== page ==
I’m sitting in the Troke Branch Library in Stockton, Calif., using the WiFi for the continuing job search. A guy and a woman just sat down at a nearby table and he is wearing a Bar Harbor sweatshirt. It makes me homesick. Pieces of home turn up just about anywhere.

If he and the woman weren’t in a rather involved conversation, I’d ask to take a photo and post it.

There was another time not long after I first moved to California that I was wearing a T-shirt from an ice cream shop – I forget the name but I believe it was in Saco and the shop was in a railroad Cushman car. The T-shirt had an image of the railroad car and I was wearing it while hiking with friends in the redwoods. A passing hiker said, “Hey, I’ve had ice cream there!”

See, pieces of home turn up just about anywhere.

Camp!/Swim!/Hike! | DownEast.com

When Maine’s state park system was created by the legislature in 1935, it consisted of a single area of land. Since then, it has grown to more than forty diverse properties, from ocean and lake beaches to picnic areas and campgrounds to trail-laced mountains and lush forests. To celebrate the state parks’ seventy-fifth anniversary and to guide you to the place that suits your mood, here’s a play list — play as in walk, boat, swim, and splash. These suggestions are somewhat whimsical. Most parks are, after all, destinations for many different kinds of activities, not just the ones highlighted here. Find out more about an individual park’s natural features and facilities at the Maine Department of Conservation’s Bureau of Parks and Lands Web site, www.maine.gov/doc/parks, or call the bureau at 207-287-3821 and ask for a brochure.

Click for the rest of this piece by Virginia Wright in Down East Magazine.

Outdoor Recreation, Sports and Adventure

 Maine offers breathtaking walking and hiking opportunities in all seasons and for all levels of ability. Whether walking a sandy beach, discovering beautiful garden paths, hiking wooded or mountain trails Maine presents truly exhilarating ways to experience the great outdoors. Here’s a link to the Maine Office of Tourism website.

Outdoor Recreation, Sports and  Adventure.

On Mount Katahdin, sharing a family tradition| Bangor Daily News

On Mount Katahdin, sharing a family tradition| Bangor Daily News

Program helps Mainers become First Time Campers

First time campers relish home comforts | Lewiston Sun Journal

Raffle winner pitches first camp in Camden Hills | Bangor Daily News

To learn more about the state parks, visit the Maine Department of Conservation website at: www.maine.gov/doc.

Worth the hike, and so worth protecting | The Portland Press Herald / Maine Sunday Telegram

Worth the hike, and so worth protecting | The Portland Press Herald / Maine Sunday Telegram.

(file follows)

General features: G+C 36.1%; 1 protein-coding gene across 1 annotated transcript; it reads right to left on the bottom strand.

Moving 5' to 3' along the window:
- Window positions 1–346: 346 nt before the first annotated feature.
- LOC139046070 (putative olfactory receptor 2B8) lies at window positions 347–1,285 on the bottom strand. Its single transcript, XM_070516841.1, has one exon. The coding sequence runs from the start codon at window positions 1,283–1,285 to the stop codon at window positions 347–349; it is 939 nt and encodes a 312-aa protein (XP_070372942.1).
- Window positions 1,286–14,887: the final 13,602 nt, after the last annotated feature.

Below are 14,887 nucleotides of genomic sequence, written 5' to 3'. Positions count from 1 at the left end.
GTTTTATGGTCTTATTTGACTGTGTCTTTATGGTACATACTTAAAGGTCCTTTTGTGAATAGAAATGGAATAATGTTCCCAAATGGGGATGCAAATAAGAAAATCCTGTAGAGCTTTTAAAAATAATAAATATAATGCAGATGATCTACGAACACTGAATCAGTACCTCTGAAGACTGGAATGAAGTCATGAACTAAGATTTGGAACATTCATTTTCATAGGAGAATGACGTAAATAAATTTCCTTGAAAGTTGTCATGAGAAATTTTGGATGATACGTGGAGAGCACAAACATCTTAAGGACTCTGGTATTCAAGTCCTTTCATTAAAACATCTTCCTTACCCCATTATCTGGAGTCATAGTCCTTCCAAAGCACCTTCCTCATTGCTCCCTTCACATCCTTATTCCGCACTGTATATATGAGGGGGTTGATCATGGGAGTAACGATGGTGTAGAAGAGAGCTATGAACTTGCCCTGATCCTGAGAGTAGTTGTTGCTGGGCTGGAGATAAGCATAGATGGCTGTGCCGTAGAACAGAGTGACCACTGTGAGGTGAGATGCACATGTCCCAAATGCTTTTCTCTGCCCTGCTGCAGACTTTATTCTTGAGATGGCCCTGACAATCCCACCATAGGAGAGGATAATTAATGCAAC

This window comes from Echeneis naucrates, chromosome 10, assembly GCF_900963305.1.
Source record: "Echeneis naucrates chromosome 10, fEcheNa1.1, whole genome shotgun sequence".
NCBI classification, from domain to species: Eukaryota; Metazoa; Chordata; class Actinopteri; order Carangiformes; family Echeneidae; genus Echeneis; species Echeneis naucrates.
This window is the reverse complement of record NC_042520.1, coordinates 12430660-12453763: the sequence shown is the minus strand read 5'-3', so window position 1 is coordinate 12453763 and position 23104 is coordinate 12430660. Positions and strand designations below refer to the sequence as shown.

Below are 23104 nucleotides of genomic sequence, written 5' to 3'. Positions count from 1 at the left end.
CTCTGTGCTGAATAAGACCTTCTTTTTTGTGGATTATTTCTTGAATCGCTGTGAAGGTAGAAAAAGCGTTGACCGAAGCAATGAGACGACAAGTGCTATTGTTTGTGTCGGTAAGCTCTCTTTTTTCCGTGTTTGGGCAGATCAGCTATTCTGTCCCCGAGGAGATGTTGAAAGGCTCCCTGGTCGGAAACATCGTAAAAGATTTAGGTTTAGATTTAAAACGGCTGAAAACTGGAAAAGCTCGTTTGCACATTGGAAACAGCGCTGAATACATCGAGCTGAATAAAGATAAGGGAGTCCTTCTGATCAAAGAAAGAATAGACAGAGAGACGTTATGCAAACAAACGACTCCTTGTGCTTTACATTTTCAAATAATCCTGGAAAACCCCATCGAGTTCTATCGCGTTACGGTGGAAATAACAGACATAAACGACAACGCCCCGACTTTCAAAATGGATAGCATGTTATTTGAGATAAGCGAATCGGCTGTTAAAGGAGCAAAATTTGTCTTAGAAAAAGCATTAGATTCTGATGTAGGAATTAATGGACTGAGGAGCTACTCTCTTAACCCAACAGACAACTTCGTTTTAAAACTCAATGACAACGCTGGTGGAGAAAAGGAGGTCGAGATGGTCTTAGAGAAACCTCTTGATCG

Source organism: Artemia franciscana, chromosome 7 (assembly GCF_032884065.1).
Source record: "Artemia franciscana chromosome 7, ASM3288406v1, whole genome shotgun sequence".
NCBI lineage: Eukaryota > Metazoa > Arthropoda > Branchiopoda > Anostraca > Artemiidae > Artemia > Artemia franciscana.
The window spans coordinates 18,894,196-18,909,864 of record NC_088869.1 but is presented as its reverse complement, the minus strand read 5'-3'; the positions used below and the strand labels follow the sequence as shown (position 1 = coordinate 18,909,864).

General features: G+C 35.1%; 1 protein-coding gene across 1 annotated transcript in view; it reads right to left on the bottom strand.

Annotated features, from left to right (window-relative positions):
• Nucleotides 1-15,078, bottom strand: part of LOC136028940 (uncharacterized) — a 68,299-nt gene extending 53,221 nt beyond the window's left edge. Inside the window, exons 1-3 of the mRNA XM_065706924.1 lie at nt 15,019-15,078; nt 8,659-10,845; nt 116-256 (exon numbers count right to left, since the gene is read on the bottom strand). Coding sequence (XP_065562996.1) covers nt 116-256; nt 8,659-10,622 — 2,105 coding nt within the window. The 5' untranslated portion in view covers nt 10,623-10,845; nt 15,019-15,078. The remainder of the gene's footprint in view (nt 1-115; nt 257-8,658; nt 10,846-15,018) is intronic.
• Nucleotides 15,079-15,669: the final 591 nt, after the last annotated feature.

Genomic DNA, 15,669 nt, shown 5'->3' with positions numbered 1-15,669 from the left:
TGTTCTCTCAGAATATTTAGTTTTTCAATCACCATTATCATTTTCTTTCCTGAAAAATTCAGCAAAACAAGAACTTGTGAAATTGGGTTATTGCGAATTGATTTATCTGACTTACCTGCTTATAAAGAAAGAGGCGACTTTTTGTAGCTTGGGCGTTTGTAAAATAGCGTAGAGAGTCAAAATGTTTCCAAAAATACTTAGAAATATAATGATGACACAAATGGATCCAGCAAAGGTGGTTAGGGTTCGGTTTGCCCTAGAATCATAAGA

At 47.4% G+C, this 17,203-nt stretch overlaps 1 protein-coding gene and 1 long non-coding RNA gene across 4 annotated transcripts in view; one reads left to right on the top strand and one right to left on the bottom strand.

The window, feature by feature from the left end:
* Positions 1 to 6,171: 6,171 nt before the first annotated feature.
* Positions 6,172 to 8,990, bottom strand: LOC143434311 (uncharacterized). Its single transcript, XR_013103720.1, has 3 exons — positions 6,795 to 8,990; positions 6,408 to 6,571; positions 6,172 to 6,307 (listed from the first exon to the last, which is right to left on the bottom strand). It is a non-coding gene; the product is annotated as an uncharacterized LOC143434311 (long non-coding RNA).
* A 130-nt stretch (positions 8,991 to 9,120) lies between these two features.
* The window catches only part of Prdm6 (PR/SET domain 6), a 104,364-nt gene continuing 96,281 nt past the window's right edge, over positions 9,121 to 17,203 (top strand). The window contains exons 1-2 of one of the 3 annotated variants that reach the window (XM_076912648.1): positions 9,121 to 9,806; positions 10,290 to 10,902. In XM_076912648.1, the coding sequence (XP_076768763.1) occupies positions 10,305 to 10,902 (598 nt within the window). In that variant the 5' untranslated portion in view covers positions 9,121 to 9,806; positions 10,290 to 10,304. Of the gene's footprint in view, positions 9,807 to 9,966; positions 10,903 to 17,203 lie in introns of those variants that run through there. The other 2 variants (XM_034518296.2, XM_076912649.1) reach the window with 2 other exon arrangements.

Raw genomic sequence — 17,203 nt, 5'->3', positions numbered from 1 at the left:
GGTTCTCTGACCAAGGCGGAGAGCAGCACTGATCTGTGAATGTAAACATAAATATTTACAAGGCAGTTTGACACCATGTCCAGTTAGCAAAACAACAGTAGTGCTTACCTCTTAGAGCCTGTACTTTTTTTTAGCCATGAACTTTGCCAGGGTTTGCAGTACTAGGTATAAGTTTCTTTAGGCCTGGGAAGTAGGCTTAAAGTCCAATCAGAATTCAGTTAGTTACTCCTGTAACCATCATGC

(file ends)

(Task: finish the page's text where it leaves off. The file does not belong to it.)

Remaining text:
Maine mountain trails still snow-covered | Bangor Daily News

Maine mountain trails still snow-covered – Bangor Daily News.

Keith’s ride, Part 8: So far, the road ends with a Honda CRV

[This is the eighth of eight or so blog entries on the cars and other vehicles I have driven. So far. It may or may not be of interest. Enjoy. Or not. It’s your choice. – KM]

Isn’t it always the way. You start a project and something gets in the way – job search, reading, laundry, and just plain distraction and procrastination.

I’ve been trying to finish off this series of blogs on the vehicles that I’ve driven over the years and there seems to be something in the way each time I sit down to write. I do want to finish off the series, especially since I’m so close to the end. So far, anyway.

But, frankly, I’m not sure it was worth the wait.

Despite that, here it is in all its glory.

* * *

I was disappointed when I lost the Rodeo in the crash. I liked it well enough, it was dependable, it provided some presence and power on the road compared to my previous rides, and I hadn’t been forced to spend that much time and money on maintenance and repair.

Granted, the gas mileage was not great with the Rodeo and over the years I had become more concerned with what the Rodeo and vehicles like it were doing to the environment. I was feeling guilty and a bit embarrassed that I was contributing to a problem that we can no longer ignore. Every little bit done to reduce those emissions will help.

Despite that guilt and embarrassment, I had planned to drive the Rodeo for at least another year before looking for a new ride. I had been trying to pay down some credit card bills and I wanted to direct my money toward that and not toward a new vehicle just yet.

But, alas, it was not meant to be.

Stockton’s mass transit system got me around for a couple of weeks after I lost the Rodeo, but that got old pretty quickly.

* * *